2014 Islamic Fundamentalism in Afghanistan Lesson Plan Dates: Accelerated Day One



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2014 Islamic Fundamentalism in Afghanistan Lesson Plan

Dates:

Accelerated

Day One:

  1. Quiet Question: Type Two Prompt---The teacher is going to read aloud the articles from The New York Times archives on “Secrets of History: The C.I.A. in Iran.” As she does this, you should be using Active Reading Strategies.



  • Then you and your partner will complete the “This Caused….” Graphic Organizer reviewing how the intervening actions of the British and the United States led to the creation of the current Islamic Republic of Iran Theocracy.

  • You will use your notes from the last lesson and the articles.

  • You will go in chronological order.

  • Under This….main causes/actions

  • Under Caused…main effects of the actions.

Secrets of History: The C.I.A. in Iran” Articles

The Roots: Britain Fights Oil Nationalism:

The coup had its roots in a British showdown with Iran, restive under decades of near-colonial British domination. The prize was Iran’s oil fields. Britain occupied Iran in World War Two to protect a supply route to its ally, the Soviet Union, and to prevent the oil from falling into the hands of the Nazis. The British ousted the Shah’s father, whom they regarded as unmanageable for Western goals. Britain retained control over Iran’s oil after the war through the Anglo-Iranian Oil Company.

The Iranian who would challenge the West’s control would be Dr. Mossadegh. He was an eccentric European-educated lawyer whose family descended from Persian kings. Dr. Mossadegh had served as a minister and governor in Iran and opposed Reza Shah’s accession to power in the 1920s. Because of his opposition, he was imprisoned and put under house arrest. When Britain and Russia forced Reza Shah from power in favor of his son, Mohammed Reza Pahlevi in 1941, Dr. Mossadegh because a member of parliament. He was hailed as a hero for his fiery speeches on the evils of British control of Iran’s oil industry.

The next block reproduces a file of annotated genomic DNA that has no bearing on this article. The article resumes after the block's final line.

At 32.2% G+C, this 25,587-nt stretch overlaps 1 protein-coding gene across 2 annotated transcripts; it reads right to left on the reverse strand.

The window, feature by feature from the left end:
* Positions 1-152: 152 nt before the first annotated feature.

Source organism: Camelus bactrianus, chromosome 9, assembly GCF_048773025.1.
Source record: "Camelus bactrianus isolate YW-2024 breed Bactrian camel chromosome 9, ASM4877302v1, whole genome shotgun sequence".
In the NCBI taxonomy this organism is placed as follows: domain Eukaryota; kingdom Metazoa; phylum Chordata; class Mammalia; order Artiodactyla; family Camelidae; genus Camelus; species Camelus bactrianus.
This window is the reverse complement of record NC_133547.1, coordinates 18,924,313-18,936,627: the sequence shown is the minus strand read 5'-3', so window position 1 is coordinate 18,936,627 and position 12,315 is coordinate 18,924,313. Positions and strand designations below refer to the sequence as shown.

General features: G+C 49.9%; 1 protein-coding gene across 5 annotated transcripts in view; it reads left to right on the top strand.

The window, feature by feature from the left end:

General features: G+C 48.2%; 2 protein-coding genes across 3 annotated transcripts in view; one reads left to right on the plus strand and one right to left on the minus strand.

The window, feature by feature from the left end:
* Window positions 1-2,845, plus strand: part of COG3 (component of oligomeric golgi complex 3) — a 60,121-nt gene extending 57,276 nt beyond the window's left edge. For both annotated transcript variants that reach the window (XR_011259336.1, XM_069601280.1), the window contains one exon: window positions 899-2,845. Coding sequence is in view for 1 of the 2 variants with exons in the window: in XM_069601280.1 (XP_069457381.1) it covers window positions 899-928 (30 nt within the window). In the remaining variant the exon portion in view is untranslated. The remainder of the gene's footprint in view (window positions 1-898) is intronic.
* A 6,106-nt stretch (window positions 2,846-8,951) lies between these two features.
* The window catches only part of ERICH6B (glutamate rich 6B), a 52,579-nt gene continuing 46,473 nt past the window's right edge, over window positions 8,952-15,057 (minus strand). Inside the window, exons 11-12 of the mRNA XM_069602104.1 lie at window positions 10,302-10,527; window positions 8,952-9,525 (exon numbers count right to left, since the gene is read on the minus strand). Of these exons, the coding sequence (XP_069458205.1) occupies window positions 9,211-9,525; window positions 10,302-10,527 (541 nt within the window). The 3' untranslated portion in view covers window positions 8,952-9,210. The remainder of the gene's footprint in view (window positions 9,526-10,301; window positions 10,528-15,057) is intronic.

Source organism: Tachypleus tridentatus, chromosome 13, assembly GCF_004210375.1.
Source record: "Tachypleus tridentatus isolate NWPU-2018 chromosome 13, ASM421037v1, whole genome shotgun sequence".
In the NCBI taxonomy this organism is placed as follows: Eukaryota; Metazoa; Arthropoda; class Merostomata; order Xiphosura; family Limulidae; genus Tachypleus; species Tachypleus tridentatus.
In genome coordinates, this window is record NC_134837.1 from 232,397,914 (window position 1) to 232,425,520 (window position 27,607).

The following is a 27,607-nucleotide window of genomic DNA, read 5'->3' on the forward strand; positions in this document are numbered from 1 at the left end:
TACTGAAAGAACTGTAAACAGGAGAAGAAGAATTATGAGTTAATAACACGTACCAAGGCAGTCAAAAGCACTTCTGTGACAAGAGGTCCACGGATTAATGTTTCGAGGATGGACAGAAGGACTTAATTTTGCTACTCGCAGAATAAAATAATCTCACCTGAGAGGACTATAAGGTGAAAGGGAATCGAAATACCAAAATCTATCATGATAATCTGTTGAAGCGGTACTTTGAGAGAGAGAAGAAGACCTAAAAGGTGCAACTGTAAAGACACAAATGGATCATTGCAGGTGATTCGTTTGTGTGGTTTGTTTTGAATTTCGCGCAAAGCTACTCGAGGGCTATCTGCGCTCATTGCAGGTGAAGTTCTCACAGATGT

In 1951, Iran’s Parliament voted to nationalize the oil industry, and legislators backing the law elected its leading advocate, Dr. Mossadegh, as prime minister. In this job, Dr. Mossadegh was unable to reach an oil compromise with Britain. And even as the British negotiated with Iran, they won the support of international oil companies by imposing an effective global boycott of Iranian oil. Britain responded with threats and sanctions.